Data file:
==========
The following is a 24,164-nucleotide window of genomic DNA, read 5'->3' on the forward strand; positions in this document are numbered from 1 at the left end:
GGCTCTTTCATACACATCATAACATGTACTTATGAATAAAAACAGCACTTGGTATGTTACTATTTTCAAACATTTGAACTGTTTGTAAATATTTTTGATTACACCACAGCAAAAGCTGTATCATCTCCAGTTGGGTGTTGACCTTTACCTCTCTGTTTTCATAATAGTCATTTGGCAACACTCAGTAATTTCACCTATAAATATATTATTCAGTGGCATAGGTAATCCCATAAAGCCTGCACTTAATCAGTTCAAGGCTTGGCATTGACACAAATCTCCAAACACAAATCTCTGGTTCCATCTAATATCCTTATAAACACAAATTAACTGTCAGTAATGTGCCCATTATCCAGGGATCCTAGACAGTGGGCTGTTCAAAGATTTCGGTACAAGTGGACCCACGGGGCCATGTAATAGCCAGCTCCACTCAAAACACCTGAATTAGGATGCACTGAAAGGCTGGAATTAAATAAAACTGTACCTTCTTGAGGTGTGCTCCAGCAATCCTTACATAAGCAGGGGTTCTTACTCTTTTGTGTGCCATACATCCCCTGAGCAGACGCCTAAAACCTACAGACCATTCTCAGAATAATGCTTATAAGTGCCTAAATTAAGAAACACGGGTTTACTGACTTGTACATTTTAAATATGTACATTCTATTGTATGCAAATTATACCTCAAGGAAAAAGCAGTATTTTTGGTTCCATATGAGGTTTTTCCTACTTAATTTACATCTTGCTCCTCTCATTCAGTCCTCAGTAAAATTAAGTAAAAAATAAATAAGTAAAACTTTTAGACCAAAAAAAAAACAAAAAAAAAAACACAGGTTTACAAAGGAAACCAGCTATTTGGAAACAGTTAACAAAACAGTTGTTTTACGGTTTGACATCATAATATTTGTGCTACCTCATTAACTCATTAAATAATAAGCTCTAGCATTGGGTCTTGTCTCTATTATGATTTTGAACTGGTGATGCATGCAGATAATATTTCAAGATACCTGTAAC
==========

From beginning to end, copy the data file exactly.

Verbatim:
The following is a 24,164-nucleotide window of genomic DNA, read 5'->3' on the forward strand; positions in this document are numbered from 1 at the left end:
GGCTCTTTCATACACATCATAACATGTACTTATGAATAAAAACAGCACTTGGTATGTTACTATTTTCAAACATTTGAACTGTTTGTAAATATTTTTGATTACACCACAGCAAAAGCTGTATCATCTCCAGTTGGGTGTTGACCTTTACCTCTCTGTTTTCATAATAGTCATTTGGCAACACTCAGTAATTTCACCTATAAATATATTATTCAGTGGCATAGGTAATCCCATAAAGCCTGCACTTAATCAGTTCAAGGCTTGGCATTGACACAAATCTCCAAACACAAATCTCTGGTTCCATCTAATATCCTTATAAACACAAATTAACTGTCAGTAATGTGCCCATTATCCAGGGATCCTAGACAGTGGGCTGTTCAAAGATTTCGGTACAAGTGGACCCACGGGGCCATGTAATAGCCAGCTCCACTCAAAACACCTGAATTAGGATGCACTGAAAGGCTGGAATTAAATAAAACTGTACCTTCTTGAGGTGTGCTCCAGCAATCCTTACATAAGCAGGGGTTCTTACTCTTTTGTGTGCCATACATCCCCTGAGCAGACGCCTAAAACCTACAGACCATTCTCAGAATAATGCTTATAAGTGCCTAAATTAAGAAACACGGGTTTACTGACTTGTACATTTTAAATATGTACATTCTATTGTATGCAAATTATACCTCAAGGAAAAAGCAGTATTTTTGGTTCCATATGAGGTTTTTCCTACTTAATTTACATCTTGCTCCTCTCATTCAGTCCTCAGTAAAATTAAGTAAAAAATAAATAAGTAAAACTTTTAGACCAAAAAAAAAACAAAAAAAAAAACACAGGTTTACAAAGGAAACCAGCTATTTGGAAACAGTTAACAAAACAGTTGTTTTACGGTTTGACATCATAATATTTGTGCTACCTCATTAACTCATTAAATAATAAGCTCTAGCATTGGGTCTTGTCTCTATTATGATTTTGAACTGGTGATGCATGCAGATAATATTTCAAGATACCTGTAAC